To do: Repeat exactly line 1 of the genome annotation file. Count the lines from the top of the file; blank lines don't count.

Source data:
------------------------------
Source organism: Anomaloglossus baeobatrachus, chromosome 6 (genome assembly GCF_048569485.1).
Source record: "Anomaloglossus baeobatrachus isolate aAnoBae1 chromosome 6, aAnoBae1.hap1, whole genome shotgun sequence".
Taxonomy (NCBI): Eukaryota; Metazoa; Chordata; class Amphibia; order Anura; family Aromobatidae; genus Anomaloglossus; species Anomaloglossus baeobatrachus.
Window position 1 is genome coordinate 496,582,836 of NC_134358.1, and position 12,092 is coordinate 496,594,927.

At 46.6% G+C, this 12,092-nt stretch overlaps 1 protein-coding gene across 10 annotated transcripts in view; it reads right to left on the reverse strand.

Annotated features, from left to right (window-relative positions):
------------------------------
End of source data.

Source organism: Anomaloglossus baeobatrachus, chromosome 6 (genome assembly GCF_048569485.1).